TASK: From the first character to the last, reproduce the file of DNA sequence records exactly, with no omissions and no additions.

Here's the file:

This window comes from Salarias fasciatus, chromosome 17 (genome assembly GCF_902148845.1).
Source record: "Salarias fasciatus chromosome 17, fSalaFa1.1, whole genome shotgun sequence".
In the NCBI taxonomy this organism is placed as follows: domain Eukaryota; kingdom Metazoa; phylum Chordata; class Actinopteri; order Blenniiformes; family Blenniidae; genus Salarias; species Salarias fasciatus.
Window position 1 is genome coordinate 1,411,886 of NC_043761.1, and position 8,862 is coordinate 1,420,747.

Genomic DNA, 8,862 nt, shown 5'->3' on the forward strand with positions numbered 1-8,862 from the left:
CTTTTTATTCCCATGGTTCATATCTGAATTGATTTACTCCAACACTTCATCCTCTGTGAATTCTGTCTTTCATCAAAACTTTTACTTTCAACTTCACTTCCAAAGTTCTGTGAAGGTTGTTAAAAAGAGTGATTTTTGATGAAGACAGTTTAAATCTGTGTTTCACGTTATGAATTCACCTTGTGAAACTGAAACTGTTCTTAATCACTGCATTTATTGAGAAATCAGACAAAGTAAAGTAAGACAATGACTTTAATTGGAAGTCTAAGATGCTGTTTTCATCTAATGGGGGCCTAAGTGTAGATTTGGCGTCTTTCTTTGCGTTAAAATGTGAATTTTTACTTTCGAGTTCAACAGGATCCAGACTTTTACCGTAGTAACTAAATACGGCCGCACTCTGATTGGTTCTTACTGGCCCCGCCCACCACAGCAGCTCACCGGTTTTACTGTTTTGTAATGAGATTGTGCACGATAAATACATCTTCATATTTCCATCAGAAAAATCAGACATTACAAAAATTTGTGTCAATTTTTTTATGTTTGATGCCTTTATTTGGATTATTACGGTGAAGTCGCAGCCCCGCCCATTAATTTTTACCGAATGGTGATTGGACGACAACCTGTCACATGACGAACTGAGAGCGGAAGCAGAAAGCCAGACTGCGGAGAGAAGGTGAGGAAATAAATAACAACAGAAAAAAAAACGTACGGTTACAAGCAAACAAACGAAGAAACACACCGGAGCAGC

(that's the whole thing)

This window comes from Salarias fasciatus, chromosome 17 (genome assembly GCF_902148845.1).
Source record: "Salarias fasciatus chromosome 17, fSalaFa1.1, whole genome shotgun sequence".
In the NCBI taxonomy this organism is placed as follows: domain Eukaryota; kingdom Metazoa; phylum Chordata; class Actinopteri; order Blenniiformes; family Blenniidae; genus Salarias; species Salarias fasciatus.
Window position 1 is genome coordinate 1,411,886 of NC_043761.1, and position 8,862 is coordinate 1,420,747.

Genomic DNA, 8,862 nt, shown 5'->3' on the forward strand with positions numbered 1-8,862 from the left:
CTTTTTATTCCCATGGTTCATATCTGAATTGATTTACTCCAACACTTCATCCTCTGTGAATTCTGTCTTTCATCAAAACTTTTACTTTCAACTTCACTTCCAAAGTTCTGTGAAGGTTGTTAAAAAGAGTGATTTTTGATGAAGACAGTTTAAATCTGTGTTTCACGTTATGAATTCACCTTGTGAAACTGAAACTGTTCTTAATCACTGCATTTATTGAGAAATCAGACAAAGTAAAGTAAGACAATGACTTTAATTGGAAGTCTAAGATGCTGTTTTCATCTAATGGGGGCCTAAGTGTAGATTTGGCGTCTTTCTTTGCGTTAAAATGTGAATTTTTACTTTCGAGTTCAACAGGATCCAGACTTTTACCGTAGTAACTAAATACGGCCGCACTCTGATTGGTTCTTACTGGCCCCGCCCACCACAGCAGCTCACCGGTTTTACTGTTTTGTAATGAGATTGTGCACGATAAATACATCTTCATATTTCCATCAGAAAAATCAGACATTACAAAAATTTGTGTCAATTTTTTTATGTTTGATGCCTTTATTTGGATTATTACGGTGAAGTCGCAGCCCCGCCCATTAATTTTTACCGAATGGTGATTGGACGACAACCTGTCACATGACGAACTGAGAGCGGAAGCAGAAAGCCAGACTGCGGAGAGAAGGTGAGGAAATAAATAACAACAGAAAAAAAAACGTACGGTTACAAGCAAACAAACGAAGAAACACACCGGAGCAGC